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Archive for the ‘Wordsworth Dances the Waltz’ Category

Hi Everyone,
Here is an hour long interview I had with Micheal Pope,  CEO of ASEB (Alz Services of East Bay) this morning on aging and giving care. I read poetry from Ageless Woman and I Am somebody. Micheal is an amazing woman who devotes her life to helping others.
I don’t know how I did…I just about never listen or watch anything I say or do on radio or TV.
Take care,
frances

http://www.blogtalkradio.com/lifeisasacredjourney/2018/05/24/poetry-for-the-ageless-with-frances-kakugawa

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My blog site is included on this site for people who are caring for loved ones with various illnesses . Please go to this site for the entire sets of blogs from various caregivers.

https://www.mytherapyapp.com/blog/best-caregiver-blogs-2018

My own is listed below.

20 Valuable Blogs for Caregivers in 2018

Caregiving for a Loved One, Young or Old, Is an Incredibly Difficult Job. These Bloggers Share Their Wisdom, Helping Any Caregiver on Their Journey

Frances Kakugawa

Frances Kakugawa is a distinguished author and poet, whose experience in caring for her late mother, Matsue – who lived with Alzheimer’s – influences much of her work. 16 years after her mother passed away, Frances remains an active voice in caregiving, and has published four books on the subject – including one for children. She writes a Dear Frances advice column for caregivers in the Hawaii Herald, and her long-standing blog has a vast amount of posts about caregiving, ranging from practical advice to profound poetry.

franceskakugawa.wordpress.com

 

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My hi-lite of the event came from a 4 year old boy. When I read a poem fromWW Dances the Waltz, he asked, “Why did you write so many 1,2,3?”  I explained the waltz and asked him if he wanted to dance the waltz like Wordsworth? He and I danced the waltz and soon, two other children joined us.

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Hi Everyone,

Just a reminder that Frances will be reading my poems from four of my books at Barnes & Noble on Saturday, Dec 9th at 11 a.m. I told her to read how and why I wrote these poems, too. She’ll be signing my books. ( I told Frances I need a new aloha shirt.)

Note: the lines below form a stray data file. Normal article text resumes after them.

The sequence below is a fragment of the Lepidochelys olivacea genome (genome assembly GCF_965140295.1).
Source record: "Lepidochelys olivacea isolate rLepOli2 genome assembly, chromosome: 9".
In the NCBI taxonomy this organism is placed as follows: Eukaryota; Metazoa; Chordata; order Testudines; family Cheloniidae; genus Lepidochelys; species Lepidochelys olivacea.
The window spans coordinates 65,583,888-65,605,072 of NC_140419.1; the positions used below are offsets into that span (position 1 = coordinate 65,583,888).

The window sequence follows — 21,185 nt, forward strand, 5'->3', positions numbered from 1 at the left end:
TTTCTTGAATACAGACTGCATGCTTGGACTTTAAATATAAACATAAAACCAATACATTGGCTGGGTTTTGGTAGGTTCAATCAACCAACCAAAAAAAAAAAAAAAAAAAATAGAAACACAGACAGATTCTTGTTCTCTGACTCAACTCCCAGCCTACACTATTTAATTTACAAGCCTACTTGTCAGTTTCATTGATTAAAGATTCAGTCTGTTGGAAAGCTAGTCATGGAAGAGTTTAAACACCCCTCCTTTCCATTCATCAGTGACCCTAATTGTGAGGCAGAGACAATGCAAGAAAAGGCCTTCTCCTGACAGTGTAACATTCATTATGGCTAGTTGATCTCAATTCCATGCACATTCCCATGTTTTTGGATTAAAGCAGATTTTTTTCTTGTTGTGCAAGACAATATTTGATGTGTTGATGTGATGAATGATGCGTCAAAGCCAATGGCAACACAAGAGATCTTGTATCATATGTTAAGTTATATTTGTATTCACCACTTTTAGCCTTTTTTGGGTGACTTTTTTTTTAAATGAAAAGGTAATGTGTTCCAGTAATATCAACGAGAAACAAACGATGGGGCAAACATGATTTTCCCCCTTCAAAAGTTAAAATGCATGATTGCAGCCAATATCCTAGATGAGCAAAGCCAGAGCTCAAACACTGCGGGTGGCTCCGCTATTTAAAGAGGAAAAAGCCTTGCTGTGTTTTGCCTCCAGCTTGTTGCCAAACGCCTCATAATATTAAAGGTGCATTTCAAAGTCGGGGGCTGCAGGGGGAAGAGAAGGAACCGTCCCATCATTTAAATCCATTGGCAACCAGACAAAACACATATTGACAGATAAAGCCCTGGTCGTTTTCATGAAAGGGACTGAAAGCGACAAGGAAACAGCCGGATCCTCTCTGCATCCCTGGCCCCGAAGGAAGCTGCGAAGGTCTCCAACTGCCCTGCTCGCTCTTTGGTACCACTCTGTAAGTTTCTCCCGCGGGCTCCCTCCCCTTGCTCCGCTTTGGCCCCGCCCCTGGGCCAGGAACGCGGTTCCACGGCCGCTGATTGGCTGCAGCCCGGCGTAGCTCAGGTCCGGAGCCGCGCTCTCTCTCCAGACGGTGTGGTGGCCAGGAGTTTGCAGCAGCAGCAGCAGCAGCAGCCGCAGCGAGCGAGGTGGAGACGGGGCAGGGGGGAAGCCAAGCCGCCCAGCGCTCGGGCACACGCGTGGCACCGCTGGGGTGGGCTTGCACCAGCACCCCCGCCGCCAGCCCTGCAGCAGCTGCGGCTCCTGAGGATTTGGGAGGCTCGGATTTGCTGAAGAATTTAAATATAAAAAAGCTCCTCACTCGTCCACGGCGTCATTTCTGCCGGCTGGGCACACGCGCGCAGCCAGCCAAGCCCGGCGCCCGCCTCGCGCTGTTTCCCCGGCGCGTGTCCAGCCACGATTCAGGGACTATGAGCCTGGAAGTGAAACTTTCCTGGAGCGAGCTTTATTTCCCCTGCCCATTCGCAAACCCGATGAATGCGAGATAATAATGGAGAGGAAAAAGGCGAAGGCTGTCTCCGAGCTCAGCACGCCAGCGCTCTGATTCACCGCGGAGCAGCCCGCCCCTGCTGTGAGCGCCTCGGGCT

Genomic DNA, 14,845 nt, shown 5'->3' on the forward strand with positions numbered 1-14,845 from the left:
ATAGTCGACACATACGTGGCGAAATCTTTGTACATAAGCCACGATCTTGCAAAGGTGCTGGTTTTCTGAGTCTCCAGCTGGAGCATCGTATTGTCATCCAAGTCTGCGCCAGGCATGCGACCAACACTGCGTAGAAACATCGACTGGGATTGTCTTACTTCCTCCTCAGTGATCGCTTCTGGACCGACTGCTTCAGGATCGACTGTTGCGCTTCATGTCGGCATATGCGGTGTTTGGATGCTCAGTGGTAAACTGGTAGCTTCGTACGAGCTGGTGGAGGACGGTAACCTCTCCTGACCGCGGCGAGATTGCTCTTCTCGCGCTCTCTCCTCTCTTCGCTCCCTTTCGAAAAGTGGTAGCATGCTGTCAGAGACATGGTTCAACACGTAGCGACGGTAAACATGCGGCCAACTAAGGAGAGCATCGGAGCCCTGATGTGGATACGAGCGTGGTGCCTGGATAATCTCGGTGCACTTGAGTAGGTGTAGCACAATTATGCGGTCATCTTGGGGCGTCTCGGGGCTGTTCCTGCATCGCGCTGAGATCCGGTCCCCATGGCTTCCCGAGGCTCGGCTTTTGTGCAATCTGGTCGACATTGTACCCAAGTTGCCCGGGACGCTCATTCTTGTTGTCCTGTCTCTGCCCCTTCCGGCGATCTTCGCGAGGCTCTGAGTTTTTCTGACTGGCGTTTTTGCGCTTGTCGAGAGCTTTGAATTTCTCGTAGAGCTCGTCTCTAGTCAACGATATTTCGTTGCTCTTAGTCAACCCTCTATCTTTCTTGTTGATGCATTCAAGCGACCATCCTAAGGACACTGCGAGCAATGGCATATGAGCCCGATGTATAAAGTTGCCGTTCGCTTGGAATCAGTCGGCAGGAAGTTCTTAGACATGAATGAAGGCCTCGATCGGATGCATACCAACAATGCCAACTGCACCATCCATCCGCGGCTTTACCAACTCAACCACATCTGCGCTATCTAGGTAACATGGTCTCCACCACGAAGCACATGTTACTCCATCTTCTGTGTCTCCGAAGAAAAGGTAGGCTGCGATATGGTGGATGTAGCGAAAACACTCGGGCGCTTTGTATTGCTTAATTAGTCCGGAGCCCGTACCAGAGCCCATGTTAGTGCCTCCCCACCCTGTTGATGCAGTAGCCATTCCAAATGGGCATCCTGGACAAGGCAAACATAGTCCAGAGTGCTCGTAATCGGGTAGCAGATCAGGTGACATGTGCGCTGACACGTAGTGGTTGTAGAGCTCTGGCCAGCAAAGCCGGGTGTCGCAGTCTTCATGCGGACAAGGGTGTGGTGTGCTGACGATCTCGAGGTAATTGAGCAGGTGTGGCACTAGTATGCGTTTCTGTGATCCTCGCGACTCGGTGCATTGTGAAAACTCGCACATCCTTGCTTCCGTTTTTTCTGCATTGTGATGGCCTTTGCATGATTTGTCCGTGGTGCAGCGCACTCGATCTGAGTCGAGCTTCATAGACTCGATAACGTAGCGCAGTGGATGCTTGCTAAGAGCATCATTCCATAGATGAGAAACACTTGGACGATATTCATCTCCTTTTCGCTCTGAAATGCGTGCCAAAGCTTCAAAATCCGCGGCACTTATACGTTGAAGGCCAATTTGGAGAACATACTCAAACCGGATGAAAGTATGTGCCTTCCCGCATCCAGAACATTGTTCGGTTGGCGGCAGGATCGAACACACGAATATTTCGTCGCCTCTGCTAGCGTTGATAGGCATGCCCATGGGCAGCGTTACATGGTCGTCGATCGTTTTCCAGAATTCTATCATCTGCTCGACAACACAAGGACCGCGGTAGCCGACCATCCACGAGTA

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Saturday: December 9th

Arden Fair, Sacramento

11 a.m.

4 WordsworthBooks

I’ll be reading and talking about these four books. In the meantime, here are a few stories of how Wordsworth is making a difference in children’s and adults’ lives:

Wordsworth the Poet:

A grandmother found her 4 year old granddaughter out in the yard one early morning.She asked her, “What are you doing out here?”

Granddaughter: I’m Wordsworth the poet. I’m trying to catch some dewdrops.

Wordsworth Dances the Waltz:

From a young mother of two pre-schoolers: I read Wordsworth Dances the Waltz to my children. One day my four year old asked me, “Why do you talk so mean to Grandma?” I realized they have turned into Wordsworth and are teaching me about compassion and kindness.

Three classes in an elementary school used this book to work on a year- long project at a nursing facility.

Wordsworth! Stop the Bulldozer!

I love the scent of Christmas trees. After this book was published, many readers wrote me during the holidays assuming that I no longer use real Christmas trees. They  use artificial trees to help save our trees. Gulp. I now use artificial trees.

Wordsworth, It’s In Your Pocket

A grandmother of teens emailed this: I gave this book to my teenage grandchildren. I was so happy to hear them say,  “He’s talking about us!” We are all being more aware of time being used on our electronic devices. Thank you, Wordsworth.

Come join us on the 9th.

Wordsworth and Frances

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4 WordsworthBooks

My little mouse poet Wordsworth and I will be at Barnes & Noble at Arden Fair, Sacramento on December 9th, at 11 a.m. Come meet Wordsworth and bring  your children ages  1 to 90.

Wordsworth the Poet: Poor Wordsworth, everyone worries or makes fun of him because he is different by being a poet. One day his poetry saves his whole village.

Wordsworth Dances the Waltz: Wordsworth teaches the adults that his Grandma is still a Grandma even if she is losing her memory.

Wordsworth! Stop the Bulldozer:  The trees are being destroyed. Can Wordsworth and his friends use their poetry to save these trees? See how a group of children become empowered through writing, to make a difference.

Wordsworth, It’s in Your Pocket: Poor Wordsworth, all his friends are addicted to electronic games. Can he bring them back again to ocean waves and human conversations and true human friendship? An old mouse tells him the answer is in his pocket.

 

 

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